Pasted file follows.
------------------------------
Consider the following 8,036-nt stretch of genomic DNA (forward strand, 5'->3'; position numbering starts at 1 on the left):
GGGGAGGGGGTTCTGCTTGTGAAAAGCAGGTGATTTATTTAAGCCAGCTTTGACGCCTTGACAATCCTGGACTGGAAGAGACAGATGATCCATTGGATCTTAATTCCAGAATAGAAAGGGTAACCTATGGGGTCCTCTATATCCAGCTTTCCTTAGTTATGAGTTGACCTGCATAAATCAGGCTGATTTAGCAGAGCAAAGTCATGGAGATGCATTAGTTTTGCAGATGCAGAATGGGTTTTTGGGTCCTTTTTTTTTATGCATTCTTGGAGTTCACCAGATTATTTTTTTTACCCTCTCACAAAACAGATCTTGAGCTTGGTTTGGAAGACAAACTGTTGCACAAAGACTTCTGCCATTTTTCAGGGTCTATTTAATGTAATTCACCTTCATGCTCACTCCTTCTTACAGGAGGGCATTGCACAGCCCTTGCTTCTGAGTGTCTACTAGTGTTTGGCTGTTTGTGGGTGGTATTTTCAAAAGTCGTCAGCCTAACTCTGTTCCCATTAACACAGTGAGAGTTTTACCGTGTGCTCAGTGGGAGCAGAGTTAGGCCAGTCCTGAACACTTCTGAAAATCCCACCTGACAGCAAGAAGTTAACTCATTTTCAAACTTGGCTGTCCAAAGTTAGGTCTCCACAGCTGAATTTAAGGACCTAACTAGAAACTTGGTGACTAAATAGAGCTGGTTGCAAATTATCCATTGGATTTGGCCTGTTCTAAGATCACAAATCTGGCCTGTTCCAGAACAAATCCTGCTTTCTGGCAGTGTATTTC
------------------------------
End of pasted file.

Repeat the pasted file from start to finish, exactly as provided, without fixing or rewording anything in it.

Consider the following 8,036-nt stretch of genomic DNA (forward strand, 5'->3'; position numbering starts at 1 on the left):
GGGGAGGGGGTTCTGCTTGTGAAAAGCAGGTGATTTATTTAAGCCAGCTTTGACGCCTTGACAATCCTGGACTGGAAGAGACAGATGATCCATTGGATCTTAATTCCAGAATAGAAAGGGTAACCTATGGGGTCCTCTATATCCAGCTTTCCTTAGTTATGAGTTGACCTGCATAAATCAGGCTGATTTAGCAGAGCAAAGTCATGGAGATGCATTAGTTTTGCAGATGCAGAATGGGTTTTTGGGTCCTTTTTTTTTATGCATTCTTGGAGTTCACCAGATTATTTTTTTTACCCTCTCACAAAACAGATCTTGAGCTTGGTTTGGAAGACAAACTGTTGCACAAAGACTTCTGCCATTTTTCAGGGTCTATTTAATGTAATTCACCTTCATGCTCACTCCTTCTTACAGGAGGGCATTGCACAGCCCTTGCTTCTGAGTGTCTACTAGTGTTTGGCTGTTTGTGGGTGGTATTTTCAAAAGTCGTCAGCCTAACTCTGTTCCCATTAACACAGTGAGAGTTTTACCGTGTGCTCAGTGGGAGCAGAGTTAGGCCAGTCCTGAACACTTCTGAAAATCCCACCTGACAGCAAGAAGTTAACTCATTTTCAAACTTGGCTGTCCAAAGTTAGGTCTCCACAGCTGAATTTAAGGACCTAACTAGAAACTTGGTGACTAAATAGAGCTGGTTGCAAATTATCCATTGGATTTGGCCTGTTCTAAGATCACAAATCTGGCCTGTTCCAGAACAAATCCTGCTTTCTGGCAGTGTATTTC